I didn't realize there was this much variation in how people interpret this!
Originally I ruled that class features were basically left alone. I'd penalize the attack/save/skill/ability rolls, the HP penalty Daniel mentioned as well as CL/Concentration/Spell Penetration checks, but leave max level spells, sneak attack/smite/bloodline powers etc. alone. Forcing people to recalculate sneak attack dice, weapon training bonuses or how many rage rounds they have left would be a massive pain in the ass for essentially no gain and something I had hoped to leave behind in 3.5. In that regard I completely agree with JJ that Negative Levels should be as easy as possible to use, not a chore where you have to tear down and then rebuild your character.
However, when my player challenged me to explain what things are and are not affected (several people at the table interpreted the rules differently) I really didn't have a good rules answer, and the more I dug into the rules the more frustrated I got. "That seems about right" is fine to say mid-session, but kind of flimsy as a foundation for a rules subsection that's used fairly frequently.QuidEst wrote:Touch of Idiocy is not a good comparison, mostly because it relies on express rules text in the spell to prevent casting. (Ability damage/penalty/drain is a mess in RAW.)This is a very good point, and one I had not considered. :)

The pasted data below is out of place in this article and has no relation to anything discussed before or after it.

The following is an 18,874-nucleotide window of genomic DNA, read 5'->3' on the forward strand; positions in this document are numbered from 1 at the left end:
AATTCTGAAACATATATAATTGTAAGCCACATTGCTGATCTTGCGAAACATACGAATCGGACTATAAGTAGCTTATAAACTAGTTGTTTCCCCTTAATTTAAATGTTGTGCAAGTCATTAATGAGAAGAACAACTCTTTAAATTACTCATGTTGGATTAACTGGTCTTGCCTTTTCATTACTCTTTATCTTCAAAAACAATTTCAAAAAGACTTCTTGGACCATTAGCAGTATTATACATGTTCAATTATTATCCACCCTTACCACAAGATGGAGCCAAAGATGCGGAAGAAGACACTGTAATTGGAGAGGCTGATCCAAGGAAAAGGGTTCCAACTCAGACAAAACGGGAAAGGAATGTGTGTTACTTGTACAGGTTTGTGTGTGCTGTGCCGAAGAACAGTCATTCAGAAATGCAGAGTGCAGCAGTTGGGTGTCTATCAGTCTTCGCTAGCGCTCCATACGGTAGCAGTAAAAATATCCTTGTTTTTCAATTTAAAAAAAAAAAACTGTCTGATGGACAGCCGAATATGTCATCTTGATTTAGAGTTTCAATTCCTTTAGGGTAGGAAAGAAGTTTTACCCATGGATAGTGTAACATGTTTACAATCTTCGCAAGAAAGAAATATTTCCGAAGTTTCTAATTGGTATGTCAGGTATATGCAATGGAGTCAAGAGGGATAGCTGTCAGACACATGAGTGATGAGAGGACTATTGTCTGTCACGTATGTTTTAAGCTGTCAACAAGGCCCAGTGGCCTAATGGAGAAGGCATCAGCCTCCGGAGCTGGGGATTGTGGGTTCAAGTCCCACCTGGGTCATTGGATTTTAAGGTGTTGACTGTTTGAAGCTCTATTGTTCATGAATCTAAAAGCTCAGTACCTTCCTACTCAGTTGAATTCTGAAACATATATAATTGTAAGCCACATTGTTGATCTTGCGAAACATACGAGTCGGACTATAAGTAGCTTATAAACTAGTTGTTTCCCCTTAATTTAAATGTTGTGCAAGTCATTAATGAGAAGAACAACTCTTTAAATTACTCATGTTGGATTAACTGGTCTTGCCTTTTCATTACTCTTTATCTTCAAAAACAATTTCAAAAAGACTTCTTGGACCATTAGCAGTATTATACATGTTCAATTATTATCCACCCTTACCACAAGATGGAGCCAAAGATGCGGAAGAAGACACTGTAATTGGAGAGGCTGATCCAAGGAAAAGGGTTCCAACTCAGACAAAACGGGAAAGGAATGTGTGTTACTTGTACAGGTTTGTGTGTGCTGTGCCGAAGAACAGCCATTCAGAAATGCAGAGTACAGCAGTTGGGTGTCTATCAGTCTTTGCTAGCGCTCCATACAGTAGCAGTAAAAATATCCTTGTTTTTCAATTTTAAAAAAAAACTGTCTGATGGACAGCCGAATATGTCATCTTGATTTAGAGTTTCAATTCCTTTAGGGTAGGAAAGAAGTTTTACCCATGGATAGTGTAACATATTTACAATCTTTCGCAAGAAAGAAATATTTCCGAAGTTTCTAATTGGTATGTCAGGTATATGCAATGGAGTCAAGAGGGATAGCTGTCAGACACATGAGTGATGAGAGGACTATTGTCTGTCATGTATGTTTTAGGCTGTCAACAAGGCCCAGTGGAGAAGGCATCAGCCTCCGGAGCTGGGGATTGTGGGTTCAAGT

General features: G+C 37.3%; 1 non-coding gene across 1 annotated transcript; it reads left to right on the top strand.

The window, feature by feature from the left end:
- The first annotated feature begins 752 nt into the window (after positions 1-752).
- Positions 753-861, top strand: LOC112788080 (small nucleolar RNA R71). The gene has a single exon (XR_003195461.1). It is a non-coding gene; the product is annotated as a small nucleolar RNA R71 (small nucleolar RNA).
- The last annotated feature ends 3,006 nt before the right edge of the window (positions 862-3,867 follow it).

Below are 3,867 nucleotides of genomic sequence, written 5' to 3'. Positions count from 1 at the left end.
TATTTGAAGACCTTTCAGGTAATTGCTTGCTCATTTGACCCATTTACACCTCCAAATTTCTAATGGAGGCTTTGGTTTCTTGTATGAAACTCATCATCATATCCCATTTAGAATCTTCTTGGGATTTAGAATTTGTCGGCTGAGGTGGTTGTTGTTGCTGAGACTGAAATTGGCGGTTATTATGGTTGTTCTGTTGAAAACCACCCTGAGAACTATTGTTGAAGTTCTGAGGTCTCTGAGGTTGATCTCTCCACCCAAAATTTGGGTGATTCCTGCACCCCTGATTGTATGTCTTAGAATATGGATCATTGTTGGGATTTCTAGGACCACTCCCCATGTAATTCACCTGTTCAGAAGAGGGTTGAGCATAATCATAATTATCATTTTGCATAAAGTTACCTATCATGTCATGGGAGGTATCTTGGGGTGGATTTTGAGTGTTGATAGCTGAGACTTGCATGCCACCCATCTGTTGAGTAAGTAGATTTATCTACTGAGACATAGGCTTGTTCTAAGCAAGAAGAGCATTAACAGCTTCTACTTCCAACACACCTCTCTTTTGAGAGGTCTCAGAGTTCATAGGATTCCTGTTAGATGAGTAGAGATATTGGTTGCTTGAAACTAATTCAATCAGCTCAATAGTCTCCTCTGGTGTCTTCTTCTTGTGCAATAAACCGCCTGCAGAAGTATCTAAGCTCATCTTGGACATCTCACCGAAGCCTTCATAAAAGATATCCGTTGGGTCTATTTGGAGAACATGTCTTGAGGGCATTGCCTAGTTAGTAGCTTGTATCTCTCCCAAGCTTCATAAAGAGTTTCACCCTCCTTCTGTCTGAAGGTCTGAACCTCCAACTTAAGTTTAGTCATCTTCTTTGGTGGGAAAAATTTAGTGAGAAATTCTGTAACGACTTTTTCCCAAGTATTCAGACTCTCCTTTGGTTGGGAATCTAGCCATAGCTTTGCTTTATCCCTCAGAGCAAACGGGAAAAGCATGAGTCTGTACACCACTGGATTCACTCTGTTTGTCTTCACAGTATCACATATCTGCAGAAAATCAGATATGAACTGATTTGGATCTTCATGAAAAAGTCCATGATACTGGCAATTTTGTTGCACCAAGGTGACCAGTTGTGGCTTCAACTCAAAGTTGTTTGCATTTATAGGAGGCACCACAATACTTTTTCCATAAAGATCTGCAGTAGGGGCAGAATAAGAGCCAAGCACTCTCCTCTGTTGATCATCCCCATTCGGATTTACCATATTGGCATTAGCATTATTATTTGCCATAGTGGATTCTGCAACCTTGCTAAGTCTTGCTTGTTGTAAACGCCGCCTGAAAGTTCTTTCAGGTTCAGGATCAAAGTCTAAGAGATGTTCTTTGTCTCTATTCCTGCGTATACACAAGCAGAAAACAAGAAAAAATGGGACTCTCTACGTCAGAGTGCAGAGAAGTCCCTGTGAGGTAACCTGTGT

Level dependent variable are something that is expressed as X*your level.Sneak attack isn't a level defendant variable, it is something you acquire when you reach level X. What you have is defined in the nice "special" column on the right of the class table. Same for bloodline powers, fighters armor and weapon training and so on.
Rage and perform round are borderline, you acquire them when you get your new level, they aren't a x value multiplied by your current level, so probably those too aren't touched by negative levels.